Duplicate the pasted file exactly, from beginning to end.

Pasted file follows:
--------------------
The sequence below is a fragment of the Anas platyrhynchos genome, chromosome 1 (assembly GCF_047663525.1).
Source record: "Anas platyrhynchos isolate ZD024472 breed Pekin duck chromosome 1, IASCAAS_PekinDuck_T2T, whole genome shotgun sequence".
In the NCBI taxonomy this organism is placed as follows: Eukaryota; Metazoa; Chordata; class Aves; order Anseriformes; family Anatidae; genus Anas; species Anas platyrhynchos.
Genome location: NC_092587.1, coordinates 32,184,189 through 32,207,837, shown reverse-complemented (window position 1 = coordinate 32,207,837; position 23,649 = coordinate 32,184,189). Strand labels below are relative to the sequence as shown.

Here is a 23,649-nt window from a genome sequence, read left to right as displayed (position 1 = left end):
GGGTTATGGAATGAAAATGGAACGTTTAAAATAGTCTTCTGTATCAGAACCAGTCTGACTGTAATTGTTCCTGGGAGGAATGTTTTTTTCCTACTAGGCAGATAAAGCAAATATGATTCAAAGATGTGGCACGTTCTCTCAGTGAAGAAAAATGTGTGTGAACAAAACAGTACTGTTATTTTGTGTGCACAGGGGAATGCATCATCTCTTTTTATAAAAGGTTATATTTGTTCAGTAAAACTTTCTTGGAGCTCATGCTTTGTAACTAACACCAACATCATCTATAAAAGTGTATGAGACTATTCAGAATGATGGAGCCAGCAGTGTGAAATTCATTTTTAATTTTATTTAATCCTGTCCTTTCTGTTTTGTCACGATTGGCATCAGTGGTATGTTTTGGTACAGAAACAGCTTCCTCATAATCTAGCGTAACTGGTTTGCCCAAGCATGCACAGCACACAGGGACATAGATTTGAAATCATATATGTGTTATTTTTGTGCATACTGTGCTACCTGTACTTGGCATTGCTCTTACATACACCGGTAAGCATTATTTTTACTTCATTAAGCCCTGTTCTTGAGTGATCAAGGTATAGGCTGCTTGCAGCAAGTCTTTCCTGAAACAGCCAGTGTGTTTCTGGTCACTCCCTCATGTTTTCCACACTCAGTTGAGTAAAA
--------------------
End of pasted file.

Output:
The sequence below is a fragment of the Anas platyrhynchos genome, chromosome 1 (assembly GCF_047663525.1).
Source record: "Anas platyrhynchos isolate ZD024472 breed Pekin duck chromosome 1, IASCAAS_PekinDuck_T2T, whole genome shotgun sequence".
In the NCBI taxonomy this organism is placed as follows: Eukaryota; Metazoa; Chordata; class Aves; order Anseriformes; family Anatidae; genus Anas; species Anas platyrhynchos.
Genome location: NC_092587.1, coordinates 32,184,189 through 32,207,837, shown reverse-complemented (window position 1 = coordinate 32,207,837; position 23,649 = coordinate 32,184,189). Strand labels below are relative to the sequence as shown.

Here is a 23,649-nt window from a genome sequence, read left to right as displayed (position 1 = left end):
GGGTTATGGAATGAAAATGGAACGTTTAAAATAGTCTTCTGTATCAGAACCAGTCTGACTGTAATTGTTCCTGGGAGGAATGTTTTTTTCCTACTAGGCAGATAAAGCAAATATGATTCAAAGATGTGGCACGTTCTCTCAGTGAAGAAAAATGTGTGTGAACAAAACAGTACTGTTATTTTGTGTGCACAGGGGAATGCATCATCTCTTTTTATAAAAGGTTATATTTGTTCAGTAAAACTTTCTTGGAGCTCATGCTTTGTAACTAACACCAACATCATCTATAAAAGTGTATGAGACTATTCAGAATGATGGAGCCAGCAGTGTGAAATTCATTTTTAATTTTATTTAATCCTGTCCTTTCTGTTTTGTCACGATTGGCATCAGTGGTATGTTTTGGTACAGAAACAGCTTCCTCATAATCTAGCGTAACTGGTTTGCCCAAGCATGCACAGCACACAGGGACATAGATTTGAAATCATATATGTGTTATTTTTGTGCATACTGTGCTACCTGTACTTGGCATTGCTCTTACATACACCGGTAAGCATTATTTTTACTTCATTAAGCCCTGTTCTTGAGTGATCAAGGTATAGGCTGCTTGCAGCAAGTCTTTCCTGAAACAGCCAGTGTGTTTCTGGTCACTCCCTCATGTTTTCCACACTCAGTTGAGTAAAA